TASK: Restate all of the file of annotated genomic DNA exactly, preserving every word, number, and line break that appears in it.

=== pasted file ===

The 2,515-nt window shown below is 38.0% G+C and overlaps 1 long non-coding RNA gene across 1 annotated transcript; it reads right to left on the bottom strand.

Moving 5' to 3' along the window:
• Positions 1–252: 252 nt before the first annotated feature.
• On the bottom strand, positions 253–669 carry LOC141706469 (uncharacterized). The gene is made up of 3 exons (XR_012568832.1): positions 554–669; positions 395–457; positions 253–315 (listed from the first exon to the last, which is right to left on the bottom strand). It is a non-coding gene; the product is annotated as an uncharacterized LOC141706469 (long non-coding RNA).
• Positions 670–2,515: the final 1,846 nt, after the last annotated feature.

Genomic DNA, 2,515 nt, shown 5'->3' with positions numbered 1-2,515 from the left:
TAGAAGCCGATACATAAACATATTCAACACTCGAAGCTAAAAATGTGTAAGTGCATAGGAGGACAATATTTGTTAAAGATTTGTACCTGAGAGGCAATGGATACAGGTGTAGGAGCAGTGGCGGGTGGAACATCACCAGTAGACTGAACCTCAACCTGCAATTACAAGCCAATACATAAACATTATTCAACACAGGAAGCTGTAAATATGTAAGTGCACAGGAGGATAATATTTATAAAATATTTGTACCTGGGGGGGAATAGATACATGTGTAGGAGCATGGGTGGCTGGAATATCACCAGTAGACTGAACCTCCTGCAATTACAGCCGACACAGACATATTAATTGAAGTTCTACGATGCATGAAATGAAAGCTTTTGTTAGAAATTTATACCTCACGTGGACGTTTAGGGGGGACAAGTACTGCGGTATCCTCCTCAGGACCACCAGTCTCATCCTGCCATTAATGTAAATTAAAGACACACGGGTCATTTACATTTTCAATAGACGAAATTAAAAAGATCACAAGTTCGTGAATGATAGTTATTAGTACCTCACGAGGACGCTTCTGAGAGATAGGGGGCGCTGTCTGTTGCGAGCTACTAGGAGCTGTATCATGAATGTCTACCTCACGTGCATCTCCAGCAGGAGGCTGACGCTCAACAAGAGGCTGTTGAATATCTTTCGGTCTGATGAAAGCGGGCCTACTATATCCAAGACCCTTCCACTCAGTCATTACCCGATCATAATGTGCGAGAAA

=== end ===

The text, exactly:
The 2,515-nt window shown below is 38.0% G+C and overlaps 1 long non-coding RNA gene across 1 annotated transcript; it reads right to left on the bottom strand.

Moving 5' to 3' along the window:
• Positions 1–252: 252 nt before the first annotated feature.
• On the bottom strand, positions 253–669 carry LOC141706469 (uncharacterized). The gene is made up of 3 exons (XR_012568832.1): positions 554–669; positions 395–457; positions 253–315 (listed from the first exon to the last, which is right to left on the bottom strand). It is a non-coding gene; the product is annotated as an uncharacterized LOC141706469 (long non-coding RNA).
• Positions 670–2,515: the final 1,846 nt, after the last annotated feature.

Genomic DNA, 2,515 nt, shown 5'->3' with positions numbered 1-2,515 from the left:
TAGAAGCCGATACATAAACATATTCAACACTCGAAGCTAAAAATGTGTAAGTGCATAGGAGGACAATATTTGTTAAAGATTTGTACCTGAGAGGCAATGGATACAGGTGTAGGAGCAGTGGCGGGTGGAACATCACCAGTAGACTGAACCTCAACCTGCAATTACAAGCCAATACATAAACATTATTCAACACAGGAAGCTGTAAATATGTAAGTGCACAGGAGGATAATATTTATAAAATATTTGTACCTGGGGGGGAATAGATACATGTGTAGGAGCATGGGTGGCTGGAATATCACCAGTAGACTGAACCTCCTGCAATTACAGCCGACACAGACATATTAATTGAAGTTCTACGATGCATGAAATGAAAGCTTTTGTTAGAAATTTATACCTCACGTGGACGTTTAGGGGGGACAAGTACTGCGGTATCCTCCTCAGGACCACCAGTCTCATCCTGCCATTAATGTAAATTAAAGACACACGGGTCATTTACATTTTCAATAGACGAAATTAAAAAGATCACAAGTTCGTGAATGATAGTTATTAGTACCTCACGAGGACGCTTCTGAGAGATAGGGGGCGCTGTCTGTTGCGAGCTACTAGGAGCTGTATCATGAATGTCTACCTCACGTGCATCTCCAGCAGGAGGCTGACGCTCAACAAGAGGCTGTTGAATATCTTTCGGTCTGATGAAAGCGGGCCTACTATATCCAAGACCCTTCCACTCAGTCATTACCCGATCATAATGTGCGAGAAA